Am I saying this approach should be thrown out or the baby with the bath water? No, but it could be argued it is not necessary. To suggest not providing someone with manipulation is doing him or her a disservice or non-evidence based is absurd (no citation required; opinion). Ignoring the abundance of research pointing toward non-connective tissue mechanisms, we should acknowledge and accept the non-musculoskeletal approach of the ‘technique’ and understand the ‘drama’ that does explain its effectiveness.

From an efficacy standpoint, it is difficult to defend. For a review of these concepts please see…

Fritz, J. M., & Cleland, J. (2003). Effectiveness versus efficacy: more than a debate over language. Journal of Orthopaedic and Sports Physical Therapy, 33(4), 163–165.

Now that we understand efficacy vs. effectiveness, I think this is a good time to ask ourself:
If I had a painful ‘musculoskeletal’ (all pain is neurogenic, besides the point) condition, would I want a treatment that has effectiveness or demonstrates efficacy?

Before I forget, would you like some kinesiotape with that Mr. Smith?

Saavedra-Hernández, M., Castro-Sánchez, A. M., Arroyo-Morales, M., Cleland, J. A., Lara-Palomo, I. C., & Fernández-de-Las-Peñas, C. (2012). Short-term effects of kinesio taping versus cervical thrust manipulation in patients with mechanical neck pain: a randomized clinical trial. Journal of Orthopaedic and Sports Physical Therapy, 42(8), 724–730.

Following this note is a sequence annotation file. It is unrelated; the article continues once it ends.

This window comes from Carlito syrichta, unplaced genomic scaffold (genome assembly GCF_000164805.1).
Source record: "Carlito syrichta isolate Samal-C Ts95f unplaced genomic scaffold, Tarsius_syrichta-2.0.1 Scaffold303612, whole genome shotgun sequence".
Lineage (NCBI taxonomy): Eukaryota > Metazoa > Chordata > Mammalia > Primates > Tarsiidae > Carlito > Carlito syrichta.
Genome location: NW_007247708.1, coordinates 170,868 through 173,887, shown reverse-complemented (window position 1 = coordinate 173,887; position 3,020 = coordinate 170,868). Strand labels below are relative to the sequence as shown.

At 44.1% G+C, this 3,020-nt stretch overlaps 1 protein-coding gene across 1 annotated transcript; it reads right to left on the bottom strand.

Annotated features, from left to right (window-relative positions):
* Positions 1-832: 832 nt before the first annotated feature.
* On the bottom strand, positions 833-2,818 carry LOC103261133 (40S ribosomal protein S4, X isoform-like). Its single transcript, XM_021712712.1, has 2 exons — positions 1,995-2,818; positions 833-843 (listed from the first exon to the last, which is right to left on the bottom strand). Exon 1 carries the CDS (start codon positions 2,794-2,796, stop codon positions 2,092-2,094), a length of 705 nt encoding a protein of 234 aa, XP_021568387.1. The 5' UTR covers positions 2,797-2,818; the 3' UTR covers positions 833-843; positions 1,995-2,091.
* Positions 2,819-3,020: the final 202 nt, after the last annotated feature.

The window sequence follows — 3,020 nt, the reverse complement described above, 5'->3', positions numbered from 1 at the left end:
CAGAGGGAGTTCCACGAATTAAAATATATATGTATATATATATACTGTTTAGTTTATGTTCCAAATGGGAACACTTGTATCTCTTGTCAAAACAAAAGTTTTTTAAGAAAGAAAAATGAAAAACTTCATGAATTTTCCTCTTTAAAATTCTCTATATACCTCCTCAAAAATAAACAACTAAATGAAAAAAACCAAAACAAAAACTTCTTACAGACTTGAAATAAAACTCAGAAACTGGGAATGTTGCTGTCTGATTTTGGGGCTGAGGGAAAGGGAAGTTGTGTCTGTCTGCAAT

If you understand this concept you accept this treatment impacts us from a psycho-social-neuro-immuno-endocrine-insert-random system standpoint. What does this mean? The technique has much less to do with the outcome as suggested.
You and your patient’s expectation plays a role:

Bishop, M. D., et al. "Patient Expectations of Benefit from Interventions for Neck Pain and Resulting Influence on Outcomes." The Journal of orthopaedic and sports physical therapy (2013).

Reme, S., Hagen, E., & Eriksen, H. (2009). Expectations, perceptions, and physiotherapy predict prolonged sick leave in subacute low back pain. BMC musculoskeletal disorders, 10(1), 139.

Myers, S. S., Phillips, R. S., Davis, R. B., Cherkin, D. C., Legedza, A., Kaptchuk, T. J., et al. (2008). Patient expectations as predictors of outcome in patients with acute low back pain. Journal of general internal medicine, 23(2), 148–153.

Turner, Judith A., et al. Worker recovery expectations and fear-avoidance predict work disability in a population-based workers’ compensation back pain sample. Spine 31.6 (2006): 682-689.

Bialosky, Joel E., Mark D. Bishop, and Joshua A. Cleland. "Individual expectation: an overlooked, but pertinent, factor in the treatment of individuals experiencing musculoskeletal pain." Physical therapy 90.9 (2010): 1345-1355.

Bialosky, Joel E., et al. "The influence of expectation on spinal manipulation induced hypoalgesia: an experimental study in normal subjects." BMC musculoskeletal disorders (2008).